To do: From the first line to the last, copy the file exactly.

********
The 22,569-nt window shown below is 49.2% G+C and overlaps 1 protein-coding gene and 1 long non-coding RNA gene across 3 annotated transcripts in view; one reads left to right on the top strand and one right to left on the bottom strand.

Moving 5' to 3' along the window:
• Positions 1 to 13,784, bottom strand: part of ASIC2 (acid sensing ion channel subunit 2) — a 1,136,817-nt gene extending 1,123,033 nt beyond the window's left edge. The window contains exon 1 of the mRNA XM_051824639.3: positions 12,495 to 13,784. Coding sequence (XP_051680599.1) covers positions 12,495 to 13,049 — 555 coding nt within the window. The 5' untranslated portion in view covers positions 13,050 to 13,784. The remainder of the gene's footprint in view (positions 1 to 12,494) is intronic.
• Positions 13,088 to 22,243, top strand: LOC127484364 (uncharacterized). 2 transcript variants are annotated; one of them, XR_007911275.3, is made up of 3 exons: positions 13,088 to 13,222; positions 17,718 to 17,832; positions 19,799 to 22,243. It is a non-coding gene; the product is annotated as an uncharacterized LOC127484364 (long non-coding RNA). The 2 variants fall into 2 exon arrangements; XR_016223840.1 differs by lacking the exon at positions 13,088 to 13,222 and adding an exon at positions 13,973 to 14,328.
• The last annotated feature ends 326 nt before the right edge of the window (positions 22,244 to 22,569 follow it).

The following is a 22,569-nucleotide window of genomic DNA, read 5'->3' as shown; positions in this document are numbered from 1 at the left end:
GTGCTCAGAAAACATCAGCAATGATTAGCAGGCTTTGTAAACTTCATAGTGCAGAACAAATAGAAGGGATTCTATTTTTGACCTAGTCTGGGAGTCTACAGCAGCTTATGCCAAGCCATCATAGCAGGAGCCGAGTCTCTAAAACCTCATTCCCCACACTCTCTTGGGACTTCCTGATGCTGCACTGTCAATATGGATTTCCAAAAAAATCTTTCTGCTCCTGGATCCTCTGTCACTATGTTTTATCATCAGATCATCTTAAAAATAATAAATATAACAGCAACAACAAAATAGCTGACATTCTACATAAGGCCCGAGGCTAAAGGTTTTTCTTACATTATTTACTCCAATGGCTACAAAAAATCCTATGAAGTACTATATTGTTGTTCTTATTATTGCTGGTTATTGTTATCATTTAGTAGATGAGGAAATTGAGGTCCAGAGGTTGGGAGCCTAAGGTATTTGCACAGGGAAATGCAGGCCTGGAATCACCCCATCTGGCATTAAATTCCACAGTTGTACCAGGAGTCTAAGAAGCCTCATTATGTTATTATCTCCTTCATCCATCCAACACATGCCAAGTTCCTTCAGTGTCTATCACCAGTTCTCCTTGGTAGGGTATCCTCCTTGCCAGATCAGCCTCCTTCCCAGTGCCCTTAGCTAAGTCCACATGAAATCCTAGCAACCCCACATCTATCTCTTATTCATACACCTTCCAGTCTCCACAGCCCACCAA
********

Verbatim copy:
The 22,569-nt window shown below is 49.2% G+C and overlaps 1 protein-coding gene and 1 long non-coding RNA gene across 3 annotated transcripts in view; one reads left to right on the top strand and one right to left on the bottom strand.

Moving 5' to 3' along the window:
• Positions 1 to 13,784, bottom strand: part of ASIC2 (acid sensing ion channel subunit 2) — a 1,136,817-nt gene extending 1,123,033 nt beyond the window's left edge. The window contains exon 1 of the mRNA XM_051824639.3: positions 12,495 to 13,784. Coding sequence (XP_051680599.1) covers positions 12,495 to 13,049 — 555 coding nt within the window. The 5' untranslated portion in view covers positions 13,050 to 13,784. The remainder of the gene's footprint in view (positions 1 to 12,494) is intronic.
• Positions 13,088 to 22,243, top strand: LOC127484364 (uncharacterized). 2 transcript variants are annotated; one of them, XR_007911275.3, is made up of 3 exons: positions 13,088 to 13,222; positions 17,718 to 17,832; positions 19,799 to 22,243. It is a non-coding gene; the product is annotated as an uncharacterized LOC127484364 (long non-coding RNA). The 2 variants fall into 2 exon arrangements; XR_016223840.1 differs by lacking the exon at positions 13,088 to 13,222 and adding an exon at positions 13,973 to 14,328.
• The last annotated feature ends 326 nt before the right edge of the window (positions 22,244 to 22,569 follow it).

The following is a 22,569-nucleotide window of genomic DNA, read 5'->3' as shown; positions in this document are numbered from 1 at the left end:
GTGCTCAGAAAACATCAGCAATGATTAGCAGGCTTTGTAAACTTCATAGTGCAGAACAAATAGAAGGGATTCTATTTTTGACCTAGTCTGGGAGTCTACAGCAGCTTATGCCAAGCCATCATAGCAGGAGCCGAGTCTCTAAAACCTCATTCCCCACACTCTCTTGGGACTTCCTGATGCTGCACTGTCAATATGGATTTCCAAAAAAATCTTTCTGCTCCTGGATCCTCTGTCACTATGTTTTATCATCAGATCATCTTAAAAATAATAAATATAACAGCAACAACAAAATAGCTGACATTCTACATAAGGCCCGAGGCTAAAGGTTTTTCTTACATTATTTACTCCAATGGCTACAAAAAATCCTATGAAGTACTATATTGTTGTTCTTATTATTGCTGGTTATTGTTATCATTTAGTAGATGAGGAAATTGAGGTCCAGAGGTTGGGAGCCTAAGGTATTTGCACAGGGAAATGCAGGCCTGGAATCACCCCATCTGGCATTAAATTCCACAGTTGTACCAGGAGTCTAAGAAGCCTCATTATGTTATTATCTCCTTCATCCATCCAACACATGCCAAGTTCCTTCAGTGTCTATCACCAGTTCTCCTTGGTAGGGTATCCTCCTTGCCAGATCAGCCTCCTTCCCAGTGCCCTTAGCTAAGTCCACATGAAATCCTAGCAACCCCACATCTATCTCTTATTCATACACCTTCCAGTCTCCACAGCCCACCAA